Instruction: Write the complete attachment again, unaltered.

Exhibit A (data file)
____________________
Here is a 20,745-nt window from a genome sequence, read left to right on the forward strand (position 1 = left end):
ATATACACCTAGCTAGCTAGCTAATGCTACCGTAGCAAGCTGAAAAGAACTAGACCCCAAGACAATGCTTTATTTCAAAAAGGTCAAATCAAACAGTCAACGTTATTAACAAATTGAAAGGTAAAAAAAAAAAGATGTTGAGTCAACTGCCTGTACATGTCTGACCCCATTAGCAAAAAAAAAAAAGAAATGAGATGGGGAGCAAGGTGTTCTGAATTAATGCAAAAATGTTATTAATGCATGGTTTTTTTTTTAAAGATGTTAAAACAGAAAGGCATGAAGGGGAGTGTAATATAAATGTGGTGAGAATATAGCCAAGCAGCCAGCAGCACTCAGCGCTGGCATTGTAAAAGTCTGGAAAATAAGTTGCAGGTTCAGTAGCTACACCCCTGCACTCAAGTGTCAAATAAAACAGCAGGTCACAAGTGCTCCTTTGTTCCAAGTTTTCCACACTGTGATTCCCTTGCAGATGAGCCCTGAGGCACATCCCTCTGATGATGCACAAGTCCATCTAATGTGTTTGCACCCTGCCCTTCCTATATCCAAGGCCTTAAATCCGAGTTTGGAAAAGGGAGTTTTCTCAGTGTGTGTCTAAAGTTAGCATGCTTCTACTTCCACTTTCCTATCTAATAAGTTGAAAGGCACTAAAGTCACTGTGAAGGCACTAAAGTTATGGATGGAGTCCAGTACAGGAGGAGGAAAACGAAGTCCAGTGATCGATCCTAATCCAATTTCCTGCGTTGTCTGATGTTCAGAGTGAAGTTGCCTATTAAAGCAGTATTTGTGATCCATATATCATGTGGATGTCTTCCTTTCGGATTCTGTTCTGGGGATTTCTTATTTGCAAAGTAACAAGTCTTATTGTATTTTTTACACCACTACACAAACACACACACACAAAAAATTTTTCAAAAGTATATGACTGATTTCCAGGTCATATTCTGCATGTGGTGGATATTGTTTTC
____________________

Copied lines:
Here is a 20,745-nt window from a genome sequence, read left to right on the forward strand (position 1 = left end):
ATATACACCTAGCTAGCTAGCTAATGCTACCGTAGCAAGCTGAAAAGAACTAGACCCCAAGACAATGCTTTATTTCAAAAAGGTCAAATCAAACAGTCAACGTTATTAACAAATTGAAAGGTAAAAAAAAAAAGATGTTGAGTCAACTGCCTGTACATGTCTGACCCCATTAGCAAAAAAAAAAAAGAAATGAGATGGGGAGCAAGGTGTTCTGAATTAATGCAAAAATGTTATTAATGCATGGTTTTTTTTTTAAAGATGTTAAAACAGAAAGGCATGAAGGGGAGTGTAATATAAATGTGGTGAGAATATAGCCAAGCAGCCAGCAGCACTCAGCGCTGGCATTGTAAAAGTCTGGAAAATAAGTTGCAGGTTCAGTAGCTACACCCCTGCACTCAAGTGTCAAATAAAACAGCAGGTCACAAGTGCTCCTTTGTTCCAAGTTTTCCACACTGTGATTCCCTTGCAGATGAGCCCTGAGGCACATCCCTCTGATGATGCACAAGTCCATCTAATGTGTTTGCACCCTGCCCTTCCTATATCCAAGGCCTTAAATCCGAGTTTGGAAAAGGGAGTTTTCTCAGTGTGTGTCTAAAGTTAGCATGCTTCTACTTCCACTTTCCTATCTAATAAGTTGAAAGGCACTAAAGTCACTGTGAAGGCACTAAAGTTATGGATGGAGTCCAGTACAGGAGGAGGAAAACGAAGTCCAGTGATCGATCCTAATCCAATTTCCTGCGTTGTCTGATGTTCAGAGTGAAGTTGCCTATTAAAGCAGTATTTGTGATCCATATATCATGTGGATGTCTTCCTTTCGGATTCTGTTCTGGGGATTTCTTATTTGCAAAGTAACAAGTCTTATTGTATTTTTTACACCACTACACAAACACACACACACAAAAAATTTTTCAAAAGTATATGACTGATTTCCAGGTCATATTCTGCATGTGGTGGATATTGTTTTC